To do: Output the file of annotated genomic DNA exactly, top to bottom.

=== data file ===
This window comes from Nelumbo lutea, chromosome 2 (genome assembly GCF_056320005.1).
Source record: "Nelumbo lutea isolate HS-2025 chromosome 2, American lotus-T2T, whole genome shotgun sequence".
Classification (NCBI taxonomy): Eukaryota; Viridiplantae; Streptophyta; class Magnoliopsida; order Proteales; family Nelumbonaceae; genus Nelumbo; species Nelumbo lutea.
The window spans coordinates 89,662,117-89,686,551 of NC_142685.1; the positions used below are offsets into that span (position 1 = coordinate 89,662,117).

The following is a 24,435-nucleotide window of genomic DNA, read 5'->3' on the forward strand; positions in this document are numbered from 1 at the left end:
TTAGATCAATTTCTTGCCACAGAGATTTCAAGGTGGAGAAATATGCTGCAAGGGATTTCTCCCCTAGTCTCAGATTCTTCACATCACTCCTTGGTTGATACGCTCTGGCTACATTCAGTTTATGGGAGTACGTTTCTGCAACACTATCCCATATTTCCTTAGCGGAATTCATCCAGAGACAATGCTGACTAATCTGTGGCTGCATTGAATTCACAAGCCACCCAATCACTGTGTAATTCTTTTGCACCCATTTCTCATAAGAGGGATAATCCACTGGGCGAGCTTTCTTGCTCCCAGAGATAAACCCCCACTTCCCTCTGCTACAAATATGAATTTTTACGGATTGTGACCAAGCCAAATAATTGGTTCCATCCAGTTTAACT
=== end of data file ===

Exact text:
This window comes from Nelumbo lutea, chromosome 2 (genome assembly GCF_056320005.1).
Source record: "Nelumbo lutea isolate HS-2025 chromosome 2, American lotus-T2T, whole genome shotgun sequence".
Classification (NCBI taxonomy): Eukaryota; Viridiplantae; Streptophyta; class Magnoliopsida; order Proteales; family Nelumbonaceae; genus Nelumbo; species Nelumbo lutea.
The window spans coordinates 89,662,117-89,686,551 of NC_142685.1; the positions used below are offsets into that span (position 1 = coordinate 89,662,117).

The following is a 24,435-nucleotide window of genomic DNA, read 5'->3' on the forward strand; positions in this document are numbered from 1 at the left end:
TTAGATCAATTTCTTGCCACAGAGATTTCAAGGTGGAGAAATATGCTGCAAGGGATTTCTCCCCTAGTCTCAGATTCTTCACATCACTCCTTGGTTGATACGCTCTGGCTACATTCAGTTTATGGGAGTACGTTTCTGCAACACTATCCCATATTTCCTTAGCGGAATTCATCCAGAGACAATGCTGACTAATCTGTGGCTGCATTGAATTCACAAGCCACCCAATCACTGTGTAATTCTTTTGCACCCATTTCTCATAAGAGGGATAATCCACTGGGCGAGCTTTCTTGCTCCCAGAGATAAACCCCCACTTCCCTCTGCTACAAATATGAATTTTTACGGATTGTGACCAAGCCAAATAATTGGTTCCATCCAGTTTAACT